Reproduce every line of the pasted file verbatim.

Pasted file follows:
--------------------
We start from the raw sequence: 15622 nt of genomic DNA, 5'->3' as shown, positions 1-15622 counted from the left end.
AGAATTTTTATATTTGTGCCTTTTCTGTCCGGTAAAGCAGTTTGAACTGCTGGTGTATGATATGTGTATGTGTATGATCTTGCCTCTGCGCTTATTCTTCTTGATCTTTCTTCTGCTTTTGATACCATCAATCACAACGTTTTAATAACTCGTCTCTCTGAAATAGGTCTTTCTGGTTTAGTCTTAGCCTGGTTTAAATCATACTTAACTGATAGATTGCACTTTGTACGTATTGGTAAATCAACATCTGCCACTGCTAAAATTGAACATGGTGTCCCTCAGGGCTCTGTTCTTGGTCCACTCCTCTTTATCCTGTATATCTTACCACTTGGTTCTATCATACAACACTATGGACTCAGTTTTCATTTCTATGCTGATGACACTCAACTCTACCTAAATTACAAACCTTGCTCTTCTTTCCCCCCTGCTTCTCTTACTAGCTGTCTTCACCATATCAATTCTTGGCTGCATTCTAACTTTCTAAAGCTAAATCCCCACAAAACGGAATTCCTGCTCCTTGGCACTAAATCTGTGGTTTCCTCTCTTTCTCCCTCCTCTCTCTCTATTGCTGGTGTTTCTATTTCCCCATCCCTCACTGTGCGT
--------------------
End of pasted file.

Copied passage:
We start from the raw sequence: 15622 nt of genomic DNA, 5'->3' as shown, positions 1-15622 counted from the left end.
AGAATTTTTATATTTGTGCCTTTTCTGTCCGGTAAAGCAGTTTGAACTGCTGGTGTATGATATGTGTATGTGTATGATCTTGCCTCTGCGCTTATTCTTCTTGATCTTTCTTCTGCTTTTGATACCATCAATCACAACGTTTTAATAACTCGTCTCTCTGAAATAGGTCTTTCTGGTTTAGTCTTAGCCTGGTTTAAATCATACTTAACTGATAGATTGCACTTTGTACGTATTGGTAAATCAACATCTGCCACTGCTAAAATTGAACATGGTGTCCCTCAGGGCTCTGTTCTTGGTCCACTCCTCTTTATCCTGTATATCTTACCACTTGGTTCTATCATACAACACTATGGACTCAGTTTTCATTTCTATGCTGATGACACTCAACTCTACCTAAATTACAAACCTTGCTCTTCTTTCCCCCCTGCTTCTCTTACTAGCTGTCTTCACCATATCAATTCTTGGCTGCATTCTAACTTTCTAAAGCTAAATCCCCACAAAACGGAATTCCTGCTCCTTGGCACTAAATCTGTGGTTTCCTCTCTTTCTCCCTCCTCTCTCTCTATTGCTGGTGTTTCTATTTCCCCATCCCTCACTGTGCGT